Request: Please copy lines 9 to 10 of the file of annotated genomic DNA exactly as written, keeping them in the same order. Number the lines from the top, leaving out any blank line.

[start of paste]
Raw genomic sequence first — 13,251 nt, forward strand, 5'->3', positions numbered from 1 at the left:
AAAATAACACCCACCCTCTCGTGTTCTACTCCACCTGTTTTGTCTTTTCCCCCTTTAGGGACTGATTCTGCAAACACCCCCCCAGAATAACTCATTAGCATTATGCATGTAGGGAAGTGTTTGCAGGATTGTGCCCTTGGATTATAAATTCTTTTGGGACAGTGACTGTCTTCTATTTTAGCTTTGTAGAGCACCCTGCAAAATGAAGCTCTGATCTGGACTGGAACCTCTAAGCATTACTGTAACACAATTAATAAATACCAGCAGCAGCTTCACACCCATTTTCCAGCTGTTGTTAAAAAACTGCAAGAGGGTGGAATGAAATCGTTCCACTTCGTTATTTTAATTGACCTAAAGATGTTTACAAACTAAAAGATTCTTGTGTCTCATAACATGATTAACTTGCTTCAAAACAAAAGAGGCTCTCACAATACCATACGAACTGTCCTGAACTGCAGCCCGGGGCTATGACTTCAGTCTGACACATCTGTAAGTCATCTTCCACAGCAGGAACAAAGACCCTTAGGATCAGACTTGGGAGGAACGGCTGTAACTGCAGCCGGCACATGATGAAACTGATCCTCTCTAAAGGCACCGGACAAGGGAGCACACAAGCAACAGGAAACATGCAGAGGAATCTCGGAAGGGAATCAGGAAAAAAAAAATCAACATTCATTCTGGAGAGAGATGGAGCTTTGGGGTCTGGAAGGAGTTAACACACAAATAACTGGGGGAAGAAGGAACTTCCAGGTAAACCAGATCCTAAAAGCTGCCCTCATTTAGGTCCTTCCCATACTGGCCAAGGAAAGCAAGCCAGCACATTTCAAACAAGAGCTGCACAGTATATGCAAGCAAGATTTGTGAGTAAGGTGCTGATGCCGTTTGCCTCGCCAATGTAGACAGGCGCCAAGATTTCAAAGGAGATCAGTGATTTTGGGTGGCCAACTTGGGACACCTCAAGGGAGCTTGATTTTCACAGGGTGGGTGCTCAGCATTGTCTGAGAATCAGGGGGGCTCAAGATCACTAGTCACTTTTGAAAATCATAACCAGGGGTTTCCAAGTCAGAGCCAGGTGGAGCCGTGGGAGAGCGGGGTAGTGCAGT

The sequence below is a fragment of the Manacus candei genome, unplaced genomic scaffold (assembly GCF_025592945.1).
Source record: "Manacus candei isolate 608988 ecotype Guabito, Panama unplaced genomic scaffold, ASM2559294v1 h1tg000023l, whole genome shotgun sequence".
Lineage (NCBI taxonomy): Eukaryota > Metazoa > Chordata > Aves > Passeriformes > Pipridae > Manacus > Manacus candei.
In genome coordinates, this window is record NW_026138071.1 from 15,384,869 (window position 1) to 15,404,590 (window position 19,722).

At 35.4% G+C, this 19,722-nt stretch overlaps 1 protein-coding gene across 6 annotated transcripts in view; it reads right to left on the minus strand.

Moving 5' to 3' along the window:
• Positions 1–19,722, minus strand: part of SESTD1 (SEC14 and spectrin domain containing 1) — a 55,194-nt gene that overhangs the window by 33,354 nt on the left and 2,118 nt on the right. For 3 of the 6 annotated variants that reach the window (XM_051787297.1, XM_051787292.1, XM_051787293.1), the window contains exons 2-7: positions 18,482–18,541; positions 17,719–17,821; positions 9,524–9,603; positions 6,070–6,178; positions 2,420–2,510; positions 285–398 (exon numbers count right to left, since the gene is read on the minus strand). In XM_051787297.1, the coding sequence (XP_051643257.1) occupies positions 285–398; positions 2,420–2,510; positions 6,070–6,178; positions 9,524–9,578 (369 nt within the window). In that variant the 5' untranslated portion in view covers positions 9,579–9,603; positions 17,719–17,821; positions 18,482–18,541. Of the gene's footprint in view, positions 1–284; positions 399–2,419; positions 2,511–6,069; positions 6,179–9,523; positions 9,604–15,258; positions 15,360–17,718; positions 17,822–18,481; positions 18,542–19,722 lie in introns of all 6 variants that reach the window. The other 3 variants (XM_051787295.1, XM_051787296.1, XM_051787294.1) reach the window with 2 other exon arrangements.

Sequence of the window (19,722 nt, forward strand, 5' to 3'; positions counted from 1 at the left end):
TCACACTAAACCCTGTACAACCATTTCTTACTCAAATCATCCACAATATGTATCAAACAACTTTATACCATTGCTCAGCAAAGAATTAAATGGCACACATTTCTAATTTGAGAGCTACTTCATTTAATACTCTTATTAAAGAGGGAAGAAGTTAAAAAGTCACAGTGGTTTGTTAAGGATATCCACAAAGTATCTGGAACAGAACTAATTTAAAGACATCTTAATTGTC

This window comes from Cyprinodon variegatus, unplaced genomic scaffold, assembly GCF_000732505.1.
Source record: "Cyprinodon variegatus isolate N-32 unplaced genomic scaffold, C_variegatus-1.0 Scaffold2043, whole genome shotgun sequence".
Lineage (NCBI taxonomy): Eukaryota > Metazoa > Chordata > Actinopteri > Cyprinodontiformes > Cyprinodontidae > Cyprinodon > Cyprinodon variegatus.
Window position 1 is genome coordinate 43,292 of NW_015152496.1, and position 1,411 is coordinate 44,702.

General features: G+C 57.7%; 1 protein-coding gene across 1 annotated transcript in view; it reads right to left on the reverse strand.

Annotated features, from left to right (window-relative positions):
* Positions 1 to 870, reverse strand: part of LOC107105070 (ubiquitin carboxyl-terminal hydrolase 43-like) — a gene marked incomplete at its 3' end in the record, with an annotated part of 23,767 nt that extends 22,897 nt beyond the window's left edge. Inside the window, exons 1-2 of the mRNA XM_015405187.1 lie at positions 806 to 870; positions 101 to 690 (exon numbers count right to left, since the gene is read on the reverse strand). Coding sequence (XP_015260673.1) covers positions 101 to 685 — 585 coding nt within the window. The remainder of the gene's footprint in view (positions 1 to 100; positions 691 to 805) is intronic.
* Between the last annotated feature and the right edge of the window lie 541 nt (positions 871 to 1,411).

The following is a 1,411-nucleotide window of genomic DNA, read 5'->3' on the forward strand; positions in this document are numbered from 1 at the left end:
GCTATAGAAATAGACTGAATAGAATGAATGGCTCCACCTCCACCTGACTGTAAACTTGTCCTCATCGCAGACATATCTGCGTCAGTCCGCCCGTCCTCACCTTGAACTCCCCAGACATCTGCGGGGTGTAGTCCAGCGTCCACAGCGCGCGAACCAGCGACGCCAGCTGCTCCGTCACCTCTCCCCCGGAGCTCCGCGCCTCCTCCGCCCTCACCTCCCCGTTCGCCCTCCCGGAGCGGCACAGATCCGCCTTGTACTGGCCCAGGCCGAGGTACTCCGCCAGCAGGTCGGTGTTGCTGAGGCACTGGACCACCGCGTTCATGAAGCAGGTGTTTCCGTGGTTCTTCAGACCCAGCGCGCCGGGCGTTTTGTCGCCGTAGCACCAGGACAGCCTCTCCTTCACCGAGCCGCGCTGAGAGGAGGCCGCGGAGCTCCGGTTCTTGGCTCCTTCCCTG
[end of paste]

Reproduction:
• Positions 1–19,722, minus strand: part of SESTD1 (SEC14 and spectrin domain containing 1) — a 55,194-nt gene that overhangs the window by 33,354 nt on the left and 2,118 nt on the right. For 3 of the 6 annotated variants that reach the window (XM_051787297.1, XM_051787292.1, XM_051787293.1), the window contains exons 2-7: positions 18,482–18,541; positions 17,719–17,821; positions 9,524–9,603; positions 6,070–6,178; positions 2,420–2,510; positions 285–398 (exon numbers count right to left, since the gene is read on the minus strand). In XM_051787297.1, the coding sequence (XP_051643257.1) occupies positions 285–398; positions 2,420–2,510; positions 6,070–6,178; positions 9,524–9,578 (369 nt within the window). In that variant the 5' untranslated portion in view covers positions 9,579–9,603; positions 17,719–17,821; positions 18,482–18,541. Of the gene's footprint in view, positions 1–284; positions 399–2,419; positions 2,511–6,069; positions 6,179–9,523; positions 9,604–15,258; positions 15,360–17,718; positions 17,822–18,481; positions 18,542–19,722 lie in introns of all 6 variants that reach the window. The other 3 variants (XM_051787295.1, XM_051787296.1, XM_051787294.1) reach the window with 2 other exon arrangements.

Sequence of the window (19,722 nt, forward strand, 5' to 3'; positions counted from 1 at the left end):